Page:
Fighting the electrical gremlins

by Mark Lee

The electrical gremlins must read this column. Just as last month’s issue hit the shelves they struck me not once, but twice.

I had just managed no extricate myself from under my truck, which is no easy task given my circumference and the side skirts on my truck, after trying to locate an electrical issue when my phone started to ring. It was my driver and he had just stopped to get fuel. When he went to start the truck after fuelling, it wouldn’t go.

I called my local service agent for the second time that day. My priority was getting my second truck running. My driver is pretty good with wrenches, so I was confident he could try a few things out without making things worse. The guy from the service agent is an encyclopaedia of knowledge and he gave me three items to look at. I passed this on to my driver and waited for him to call back.

The call came and it was bad news. The truck still wouldn’t start, so now I had to call the manufacturer’s breakdown service and let them do their thing. After speaking to the lady there it was recommended that I use the on-site repair facility at the truck stop. My man was at the Flying J in South Beloit, Ill. I passed this on to Paul, my driver, and he wandered over. He walked back to the truck accompanied by a technician who spent about an hour rolling around under the truck trying to get it going. Unfortunately he could not.

The next call I got was from the lady at the truck stop repair shop. She had phoned around to get me the best price for a tow into their shop but I was alarmed to find out it would cost me US$575, which at the current exchange rate feels like about $600,000 Canadian!

She recommended that I use the tow truck to drag the truck to the local dealer as the tow price is a flat rate for a call-out and a tow within a certain distance. The dealer was only 15 miles down the road, so it would work out cheaper as they could fix it on-site. She also told me there would be no charge for the assistance they had given me so far, which was very nice of them. I told Paul to go to the store and buy her a box of chocolates and grab a case of fizzy adult beverages for the guys who had looked at my truck to thank them for being so helpful.

By this time I had phoned the manufacturer’s breakdown service again and within a couple of minutes the local dealer called me. He was sending a tow company to either start the truck or tow it into their shop. Fifteen minutes later my driver called to say that the $600,000 tow truck had arrived. A minute later he called back to tell me that the tow truck operator had crawled underneath and had, with the help of a six-inch piece of wire, managed to get my truck running!

Now I could get back to sorting my own problem. It was one of those little things that will drive you crazy. I was losing power from my batteries; sometimes the low-voltage alarm would trigger soon after shutting off the truck, at other times it would run the bunk heater all night and everything would be fine the next morning.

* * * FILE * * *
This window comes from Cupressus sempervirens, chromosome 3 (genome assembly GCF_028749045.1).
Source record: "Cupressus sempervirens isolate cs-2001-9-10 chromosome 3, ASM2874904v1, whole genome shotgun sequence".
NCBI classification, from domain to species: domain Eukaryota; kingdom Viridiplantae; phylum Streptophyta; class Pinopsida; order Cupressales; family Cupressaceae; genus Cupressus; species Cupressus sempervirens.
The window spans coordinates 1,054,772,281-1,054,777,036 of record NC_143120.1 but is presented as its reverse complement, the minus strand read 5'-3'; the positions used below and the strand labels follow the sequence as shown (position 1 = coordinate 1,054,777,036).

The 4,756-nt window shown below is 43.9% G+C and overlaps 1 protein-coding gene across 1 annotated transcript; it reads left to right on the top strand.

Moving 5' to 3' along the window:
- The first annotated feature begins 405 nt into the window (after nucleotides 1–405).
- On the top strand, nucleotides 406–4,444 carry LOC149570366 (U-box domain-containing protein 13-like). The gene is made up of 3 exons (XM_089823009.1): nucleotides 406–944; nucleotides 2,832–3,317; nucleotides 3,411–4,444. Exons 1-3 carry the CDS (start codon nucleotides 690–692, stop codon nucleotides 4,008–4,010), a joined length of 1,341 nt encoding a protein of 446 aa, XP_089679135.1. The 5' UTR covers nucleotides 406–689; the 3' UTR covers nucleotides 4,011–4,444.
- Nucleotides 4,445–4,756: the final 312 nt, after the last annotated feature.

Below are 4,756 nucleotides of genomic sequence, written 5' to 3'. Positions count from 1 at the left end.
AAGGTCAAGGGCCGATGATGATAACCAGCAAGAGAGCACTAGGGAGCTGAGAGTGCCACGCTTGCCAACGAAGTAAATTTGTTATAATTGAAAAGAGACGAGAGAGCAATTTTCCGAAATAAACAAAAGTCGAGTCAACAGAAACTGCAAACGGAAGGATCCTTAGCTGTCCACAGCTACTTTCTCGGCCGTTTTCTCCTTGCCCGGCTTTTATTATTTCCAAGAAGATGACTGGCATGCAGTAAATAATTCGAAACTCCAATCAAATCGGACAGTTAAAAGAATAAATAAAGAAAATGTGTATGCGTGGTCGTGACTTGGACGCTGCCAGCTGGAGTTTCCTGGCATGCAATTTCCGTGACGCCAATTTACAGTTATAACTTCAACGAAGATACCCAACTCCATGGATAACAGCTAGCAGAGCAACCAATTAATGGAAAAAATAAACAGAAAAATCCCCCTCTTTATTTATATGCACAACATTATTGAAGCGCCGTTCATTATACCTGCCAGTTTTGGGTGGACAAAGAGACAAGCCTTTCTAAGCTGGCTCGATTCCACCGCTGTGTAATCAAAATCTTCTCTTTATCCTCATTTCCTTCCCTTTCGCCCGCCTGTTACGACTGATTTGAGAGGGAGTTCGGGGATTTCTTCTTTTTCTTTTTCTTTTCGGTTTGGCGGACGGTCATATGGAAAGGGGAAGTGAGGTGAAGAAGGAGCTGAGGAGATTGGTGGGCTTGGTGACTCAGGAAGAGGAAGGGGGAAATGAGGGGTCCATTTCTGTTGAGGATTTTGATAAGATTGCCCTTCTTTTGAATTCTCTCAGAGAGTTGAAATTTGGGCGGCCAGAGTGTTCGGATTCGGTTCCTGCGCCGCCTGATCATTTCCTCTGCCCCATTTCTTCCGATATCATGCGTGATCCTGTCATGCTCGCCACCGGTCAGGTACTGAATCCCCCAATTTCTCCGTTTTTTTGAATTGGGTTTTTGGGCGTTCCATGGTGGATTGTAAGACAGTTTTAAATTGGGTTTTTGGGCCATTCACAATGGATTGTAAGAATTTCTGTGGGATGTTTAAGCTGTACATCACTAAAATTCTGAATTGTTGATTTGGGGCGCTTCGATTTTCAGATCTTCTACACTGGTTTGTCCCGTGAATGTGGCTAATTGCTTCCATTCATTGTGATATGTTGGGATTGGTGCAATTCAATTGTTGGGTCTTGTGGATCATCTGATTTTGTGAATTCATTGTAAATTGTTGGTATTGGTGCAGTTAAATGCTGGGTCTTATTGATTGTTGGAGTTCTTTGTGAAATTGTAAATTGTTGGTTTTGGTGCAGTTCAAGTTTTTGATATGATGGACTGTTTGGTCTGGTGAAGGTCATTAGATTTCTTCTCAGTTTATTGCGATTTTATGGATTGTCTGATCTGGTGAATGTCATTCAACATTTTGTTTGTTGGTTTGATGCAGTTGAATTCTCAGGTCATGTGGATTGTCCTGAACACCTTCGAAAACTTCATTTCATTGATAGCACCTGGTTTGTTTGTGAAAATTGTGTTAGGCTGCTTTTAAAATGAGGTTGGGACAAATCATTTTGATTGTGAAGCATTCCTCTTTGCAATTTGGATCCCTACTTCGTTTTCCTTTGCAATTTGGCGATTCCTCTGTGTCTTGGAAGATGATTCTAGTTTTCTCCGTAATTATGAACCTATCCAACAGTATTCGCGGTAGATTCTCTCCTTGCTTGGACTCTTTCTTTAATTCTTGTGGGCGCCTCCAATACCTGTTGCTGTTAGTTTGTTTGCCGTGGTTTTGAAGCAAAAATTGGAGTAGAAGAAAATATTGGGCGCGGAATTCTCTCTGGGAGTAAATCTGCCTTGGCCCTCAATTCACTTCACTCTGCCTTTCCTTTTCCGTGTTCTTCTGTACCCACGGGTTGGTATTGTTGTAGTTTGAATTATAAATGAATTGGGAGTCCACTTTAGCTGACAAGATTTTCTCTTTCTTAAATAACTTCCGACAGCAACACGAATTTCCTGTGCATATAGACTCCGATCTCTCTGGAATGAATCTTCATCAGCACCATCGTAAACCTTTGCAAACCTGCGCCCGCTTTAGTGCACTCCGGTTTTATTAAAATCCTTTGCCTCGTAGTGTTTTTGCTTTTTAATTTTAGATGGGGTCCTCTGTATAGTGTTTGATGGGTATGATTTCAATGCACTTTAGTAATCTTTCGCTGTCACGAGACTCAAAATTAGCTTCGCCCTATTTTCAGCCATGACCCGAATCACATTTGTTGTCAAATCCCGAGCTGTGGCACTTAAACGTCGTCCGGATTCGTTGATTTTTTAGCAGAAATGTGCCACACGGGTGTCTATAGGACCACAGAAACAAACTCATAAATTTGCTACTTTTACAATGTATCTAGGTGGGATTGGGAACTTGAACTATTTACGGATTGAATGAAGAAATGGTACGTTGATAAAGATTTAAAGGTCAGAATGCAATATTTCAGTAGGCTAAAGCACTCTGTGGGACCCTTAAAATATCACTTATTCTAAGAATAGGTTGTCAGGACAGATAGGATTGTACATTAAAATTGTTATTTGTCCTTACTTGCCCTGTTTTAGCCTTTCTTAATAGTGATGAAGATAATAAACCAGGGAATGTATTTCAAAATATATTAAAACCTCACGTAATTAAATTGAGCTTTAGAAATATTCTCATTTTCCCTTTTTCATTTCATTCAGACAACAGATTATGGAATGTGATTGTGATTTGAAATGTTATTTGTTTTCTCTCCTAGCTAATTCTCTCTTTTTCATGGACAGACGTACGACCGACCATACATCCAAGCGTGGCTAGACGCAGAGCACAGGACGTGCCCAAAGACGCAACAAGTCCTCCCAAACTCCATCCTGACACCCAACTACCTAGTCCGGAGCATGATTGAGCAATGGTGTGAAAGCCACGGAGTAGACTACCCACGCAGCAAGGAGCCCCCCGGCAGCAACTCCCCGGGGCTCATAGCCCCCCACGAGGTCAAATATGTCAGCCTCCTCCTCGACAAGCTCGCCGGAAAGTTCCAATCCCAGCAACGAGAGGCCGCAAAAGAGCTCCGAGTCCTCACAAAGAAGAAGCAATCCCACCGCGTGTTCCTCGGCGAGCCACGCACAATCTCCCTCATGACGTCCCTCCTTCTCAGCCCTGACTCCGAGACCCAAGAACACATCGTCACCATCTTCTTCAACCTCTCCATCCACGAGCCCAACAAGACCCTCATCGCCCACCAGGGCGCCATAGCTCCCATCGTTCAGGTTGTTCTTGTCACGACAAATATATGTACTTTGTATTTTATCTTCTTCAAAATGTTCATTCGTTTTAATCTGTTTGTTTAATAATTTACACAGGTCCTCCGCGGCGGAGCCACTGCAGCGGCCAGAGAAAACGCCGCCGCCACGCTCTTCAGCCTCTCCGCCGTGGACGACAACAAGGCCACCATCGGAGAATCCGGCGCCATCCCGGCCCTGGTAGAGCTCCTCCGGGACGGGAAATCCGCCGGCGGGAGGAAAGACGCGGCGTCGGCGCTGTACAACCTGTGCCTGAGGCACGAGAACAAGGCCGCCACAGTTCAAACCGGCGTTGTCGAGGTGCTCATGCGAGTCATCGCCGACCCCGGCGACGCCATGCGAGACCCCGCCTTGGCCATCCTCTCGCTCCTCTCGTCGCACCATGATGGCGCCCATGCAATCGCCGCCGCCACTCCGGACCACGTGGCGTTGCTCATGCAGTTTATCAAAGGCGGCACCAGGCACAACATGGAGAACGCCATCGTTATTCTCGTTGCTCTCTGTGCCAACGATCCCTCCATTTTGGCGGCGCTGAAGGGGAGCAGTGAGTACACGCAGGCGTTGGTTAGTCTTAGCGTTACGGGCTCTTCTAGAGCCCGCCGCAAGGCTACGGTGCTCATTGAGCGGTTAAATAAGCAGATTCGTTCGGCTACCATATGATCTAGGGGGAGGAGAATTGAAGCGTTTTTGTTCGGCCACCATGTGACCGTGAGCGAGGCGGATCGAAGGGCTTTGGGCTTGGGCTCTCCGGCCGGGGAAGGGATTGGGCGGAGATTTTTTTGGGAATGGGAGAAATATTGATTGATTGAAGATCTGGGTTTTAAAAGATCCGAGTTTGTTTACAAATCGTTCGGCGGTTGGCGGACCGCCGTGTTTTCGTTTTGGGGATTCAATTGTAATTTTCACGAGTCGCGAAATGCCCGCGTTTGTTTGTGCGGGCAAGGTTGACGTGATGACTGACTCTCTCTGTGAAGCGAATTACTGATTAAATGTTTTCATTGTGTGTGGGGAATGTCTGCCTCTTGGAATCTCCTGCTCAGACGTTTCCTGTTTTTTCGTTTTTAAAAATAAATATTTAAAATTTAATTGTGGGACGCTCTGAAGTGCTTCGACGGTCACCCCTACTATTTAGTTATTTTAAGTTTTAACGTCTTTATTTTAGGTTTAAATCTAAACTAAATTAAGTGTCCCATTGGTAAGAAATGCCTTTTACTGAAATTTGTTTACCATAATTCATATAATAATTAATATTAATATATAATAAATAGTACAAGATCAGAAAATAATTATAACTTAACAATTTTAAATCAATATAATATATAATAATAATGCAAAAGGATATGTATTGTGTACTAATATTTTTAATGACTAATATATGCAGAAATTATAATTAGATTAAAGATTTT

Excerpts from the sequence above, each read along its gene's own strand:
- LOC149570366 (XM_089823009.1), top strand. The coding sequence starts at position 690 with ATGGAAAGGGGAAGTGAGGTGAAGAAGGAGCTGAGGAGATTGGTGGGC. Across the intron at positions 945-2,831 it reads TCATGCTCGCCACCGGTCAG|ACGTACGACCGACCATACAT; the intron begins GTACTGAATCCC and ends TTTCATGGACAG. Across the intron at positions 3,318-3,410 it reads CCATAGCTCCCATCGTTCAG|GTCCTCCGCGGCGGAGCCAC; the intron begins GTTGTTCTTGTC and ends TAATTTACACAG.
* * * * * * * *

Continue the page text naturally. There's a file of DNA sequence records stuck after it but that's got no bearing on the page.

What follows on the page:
When I picked up the truck in December the batteries were shot, so I replaced them all and the dealer picked up the bill. The previous week I had put the truck in the shop at my carrier to try to figure out what was going on. They found a battery that was completely dead and I had replaced that, but the problem persisted. I was starting to think something goofy was going on and I had a drain somewhere that had caused the original batteries to fail.

During the night the alarm had gone off and I jumped out of bed and fired up the engine, but the volt meter was going crazy, jumping from 12.2 volts to 14.9 volts and I was concerned that it may lead to further problems if it started overloading any of the sensors. The consensus was that it was either a bad ground or the isolator switch on top of the battery box was failing. I found all the grounds and piggybacked them with my booster cables. It didn’t help, so it was looking as though it was the isolator or some form of witchcraft.

In the meantime Paul called. He was ready to get rolling again. The shop had checked and cleaned the starter solenoid and relay terminals and everything was good. The bill came to US$188, so I couldn’t complain about that.

I haven’t had the bill for the call-out from the towing company yet though, so there’s still time for some sticker shock. The guy turned up in a half-million-dollar tow truck, so I’m not expecting the company to offer discounted rates.

After becoming claustrophobic under my truck I decided on three things. I needed to: lose weight; get some blocks to drive up on if I need to get under my truck; and to leave my truck’s problem to the professionals. The third option was the most successful so far. I called into the manufacturer’s facility  on the way home and they ran a check on every single electrical circuit on my truck. Everything was 100%, so they fitted a new isolator switch and it solved my problem. The only downside was that it cost over $500 to fix. Electrics!


A fourth generation trucker and trucking journalist, Mark Lee uses his 25 years of transcontinental trucking in Europe, Asia, North Africa and now North America to provide an alternative view of life on the road.

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